So-called "Fine Art" Photography
A fellow photographer and I have been discussing the definition of "Fine Art" as it relates to photography. Many, including the editor of a national photo magazine, refer to a "personal expression of one's vision" when they speak of fine art photography. But I find that approach tautological: what photograph isn't a personal express of the photographer's vision—be it nature, still life, or motor sports? The only pattern I see pertains to the perceived value of a photograph by the maker or the seller—an equally unsatisfying approach. Thoughts?
— Pete Howard
I know precisely what you mean, but to paraphrase those great words of St. Augustine, I know what it is but I can't explain it. Fine art photography is a burdensome term, but it does seem to have some practical use in spite of the fact that it's definition is imprecise. Although I'm sure the following will be incomplete, here are at least the ways in which I use the term:
- Photography that is personally directed, not pursued as an assignment or at the behest of others.
- Photographs that are made because we somehow feel we're doing something important, not just something that is fun — although fun is usually a concomitant ingredient.
- Photographs that we would make even if there were no hope of an eventual audience.
- Photographs for which we expect no compensation other than the emotional and intellectual reward of having made them — but for which we will gladly cash the check should someone be willing to purchase them as artwork.
- Photographs that we hope leave some indication of our having been on this earth for a short period of time once we have left it.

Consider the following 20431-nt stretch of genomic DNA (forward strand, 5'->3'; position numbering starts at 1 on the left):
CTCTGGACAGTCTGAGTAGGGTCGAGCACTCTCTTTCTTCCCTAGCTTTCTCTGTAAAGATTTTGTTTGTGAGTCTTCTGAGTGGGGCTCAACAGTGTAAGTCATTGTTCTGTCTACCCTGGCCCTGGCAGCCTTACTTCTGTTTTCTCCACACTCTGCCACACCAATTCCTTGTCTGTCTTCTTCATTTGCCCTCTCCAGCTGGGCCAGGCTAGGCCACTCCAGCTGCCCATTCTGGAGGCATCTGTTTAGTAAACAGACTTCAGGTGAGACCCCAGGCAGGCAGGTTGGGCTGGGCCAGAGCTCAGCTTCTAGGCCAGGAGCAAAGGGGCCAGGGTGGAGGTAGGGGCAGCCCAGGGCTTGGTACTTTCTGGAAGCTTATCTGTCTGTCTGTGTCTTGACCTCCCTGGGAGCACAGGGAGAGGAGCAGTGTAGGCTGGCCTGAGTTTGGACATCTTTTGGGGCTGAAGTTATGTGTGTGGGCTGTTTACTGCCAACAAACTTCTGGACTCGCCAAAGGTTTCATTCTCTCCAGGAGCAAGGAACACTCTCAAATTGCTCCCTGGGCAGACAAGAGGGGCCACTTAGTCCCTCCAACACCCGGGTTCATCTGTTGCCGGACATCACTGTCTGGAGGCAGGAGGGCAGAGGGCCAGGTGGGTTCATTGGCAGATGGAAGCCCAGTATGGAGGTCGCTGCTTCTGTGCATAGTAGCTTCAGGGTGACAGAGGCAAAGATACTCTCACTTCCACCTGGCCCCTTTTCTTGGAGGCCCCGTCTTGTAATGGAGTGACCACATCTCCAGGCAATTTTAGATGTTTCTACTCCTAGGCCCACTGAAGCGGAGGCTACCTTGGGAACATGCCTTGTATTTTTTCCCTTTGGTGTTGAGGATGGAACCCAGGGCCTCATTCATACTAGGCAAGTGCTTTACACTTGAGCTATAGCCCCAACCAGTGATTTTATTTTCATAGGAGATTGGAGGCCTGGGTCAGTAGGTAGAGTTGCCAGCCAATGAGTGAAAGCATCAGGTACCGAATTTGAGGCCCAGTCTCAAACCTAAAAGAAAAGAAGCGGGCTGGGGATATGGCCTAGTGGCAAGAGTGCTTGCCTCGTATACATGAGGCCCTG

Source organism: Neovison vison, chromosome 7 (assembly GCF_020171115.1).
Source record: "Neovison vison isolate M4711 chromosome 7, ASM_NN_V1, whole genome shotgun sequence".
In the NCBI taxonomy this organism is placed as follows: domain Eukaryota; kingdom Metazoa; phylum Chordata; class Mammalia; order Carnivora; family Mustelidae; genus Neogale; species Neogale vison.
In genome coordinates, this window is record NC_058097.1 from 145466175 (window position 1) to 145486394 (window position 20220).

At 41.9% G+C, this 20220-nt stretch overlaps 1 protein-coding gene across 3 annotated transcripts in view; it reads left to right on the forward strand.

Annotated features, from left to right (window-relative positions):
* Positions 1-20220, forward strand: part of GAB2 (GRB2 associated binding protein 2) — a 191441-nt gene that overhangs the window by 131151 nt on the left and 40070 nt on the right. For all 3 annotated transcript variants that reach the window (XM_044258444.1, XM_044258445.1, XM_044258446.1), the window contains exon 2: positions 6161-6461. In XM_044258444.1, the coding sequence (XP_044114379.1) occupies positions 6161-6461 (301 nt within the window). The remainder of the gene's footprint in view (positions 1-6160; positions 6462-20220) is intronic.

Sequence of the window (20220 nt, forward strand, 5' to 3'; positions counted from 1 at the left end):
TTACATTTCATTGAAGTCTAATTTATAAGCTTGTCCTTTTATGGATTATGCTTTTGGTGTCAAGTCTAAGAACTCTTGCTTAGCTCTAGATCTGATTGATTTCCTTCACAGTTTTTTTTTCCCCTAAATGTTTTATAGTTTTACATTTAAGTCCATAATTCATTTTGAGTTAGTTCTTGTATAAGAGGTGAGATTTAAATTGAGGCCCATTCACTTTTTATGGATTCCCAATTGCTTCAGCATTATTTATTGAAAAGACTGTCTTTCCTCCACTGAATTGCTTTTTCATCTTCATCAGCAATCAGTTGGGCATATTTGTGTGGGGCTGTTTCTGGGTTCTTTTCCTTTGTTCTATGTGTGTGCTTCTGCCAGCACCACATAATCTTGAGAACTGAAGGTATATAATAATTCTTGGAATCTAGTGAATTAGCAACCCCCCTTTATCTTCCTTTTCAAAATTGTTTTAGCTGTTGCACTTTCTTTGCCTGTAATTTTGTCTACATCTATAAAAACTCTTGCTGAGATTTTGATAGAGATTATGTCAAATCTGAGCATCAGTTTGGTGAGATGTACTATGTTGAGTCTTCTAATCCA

- Photographs that we hope that offer something of meaning and importance to our audience, whoever or whatever its size. That is to say, we hope are photographs connect with people on a more meaningful level than merely pictures. This may perhaps be the most difficult part of my thoughts about photography, but it seems to me to offer the potential to allow us to connect to one another and to break that inevitable pattern that brings us into and out of this world as solitary, isolated individuals. As such, it is the use of photography that goes beyond the mere presentation of the subject and begins to make connections between us about how we think and feel about the subject photographed.
As I say, I'm sure this is not an exhaustive list and perhaps not even very satisfying. Nonetheless, these are the ideas that occur to me about how I use the term fine art photography in an attempt to differentiate it from all the other kinds of photography that are possible.